Every once in a while a client comes to us when it is too late.
I discussed the prudence of seeing an attorney early in a prior post.
Last week a client asked our help on the following case:
Mrs. Mary Moore sustained a substantial loss of her personal property due to a flooded basement. The flood was caused by construction next door. The contractor struck a water main.
There appears to be no question that the contractor was negligent. His insurance company paid other people damaged by the flood.
Mrs. Moore sustained about $1,000,000 in personal property damage, such as damaged artwork, antique furniture, collectibles, and a vast designer clothing collection which included many unworn garments with their tags.
First, Mrs. Moore sought recovery from her own homeowner’s insurer, Allstate. About 2 years after the flood, Allstate paid its full limits of $350,000. She then sought to collect $650,000 from the contractor’s insurance company, Old State Dominion Insurance Company.
Mrs. Moore engaged in much negotiation with Old State’s representative. Documentation was exchanged, and there were inspections of the property.
According to Mrs. Moore Old State’s adjustor told Mrs. Moore a number of times that a “claim must be filed no later than July 8th”, which was 3 years from the flood. Mrs. Moore took it to mean that she must send-in all of her claims documentation. There was also a conversation where Old State’s adjustor’s asked whether Mrs. Moore hired an attorney. Mrs. Moore answered “no”. “Good” was the adjustor’s response because “we can settle faster without an attorney.”
Mrs. Moore sent extensive and very organized paperwork supporting her claim to Old State before the 3 year deadline. On July 16th, a week after the 3 year anniversary, Mrs. Moore and the adjustor had an all day meeting to review the claim submission. After this session another meeting was planned for August 2nd in which numbers would be discussed.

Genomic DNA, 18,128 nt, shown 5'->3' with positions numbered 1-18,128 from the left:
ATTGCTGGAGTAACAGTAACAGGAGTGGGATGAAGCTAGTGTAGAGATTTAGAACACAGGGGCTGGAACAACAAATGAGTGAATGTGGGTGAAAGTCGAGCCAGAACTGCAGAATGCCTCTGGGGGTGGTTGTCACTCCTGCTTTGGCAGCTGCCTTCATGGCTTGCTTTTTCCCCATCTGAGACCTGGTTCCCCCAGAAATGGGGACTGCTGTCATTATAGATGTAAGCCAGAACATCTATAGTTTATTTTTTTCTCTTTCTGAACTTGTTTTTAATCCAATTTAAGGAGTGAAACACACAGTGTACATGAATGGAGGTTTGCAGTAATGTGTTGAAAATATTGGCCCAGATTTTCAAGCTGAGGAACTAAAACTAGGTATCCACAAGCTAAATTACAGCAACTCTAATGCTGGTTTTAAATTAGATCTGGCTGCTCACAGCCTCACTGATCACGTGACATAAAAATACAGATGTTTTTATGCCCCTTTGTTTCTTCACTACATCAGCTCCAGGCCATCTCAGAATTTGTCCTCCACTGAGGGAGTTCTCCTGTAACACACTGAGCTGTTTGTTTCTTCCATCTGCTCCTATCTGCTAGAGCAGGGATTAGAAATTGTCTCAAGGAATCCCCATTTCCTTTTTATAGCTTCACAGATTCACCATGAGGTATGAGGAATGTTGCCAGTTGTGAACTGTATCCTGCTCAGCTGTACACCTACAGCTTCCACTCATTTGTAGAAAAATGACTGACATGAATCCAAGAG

However, that August 2nd meeting was cancelled. Old State sent a denial letter to Mrs. Moore on July 28th. The claim was denied since suit was not filed within the 3 year statute of limitations.
We could not help Mrs. Moore. She failed to file suit before the statute of limitations expired. If suit had been filed, negotiations could have continued and may have led to an eventual settlement.
The law has a strong policy in upholding statutes of limitations. The law favors an end to claims and lawsuits. In order to claim that the statute of limitations would not apply, we would have to show fraud by the insurance company. Negotiation before or after the deadline will not be deemed a waiver of the statute of limitations. Furthermore, there was no fraud in the adjustor’s statement that it was good that an attorney was not hired. This was not tantamount to lulling the client into not hiring an attorney. Furthermore, there was no offer made which could cause the client to think that the case was settled. In sum, we could not show any of the extraordinary circumstances which would allow the case to proceed.
The lesson for clients is to consult with an attorney as soon as possible after a loss or an injury. An injured client should be aware that there are strict time limits in which to pursue a claim or lawsuit. Defendant will take every advantage of the statute of limitations which is a “slam dunk” defense.
Mark E. Seitelman, 8/16/10, www.seitelman.com.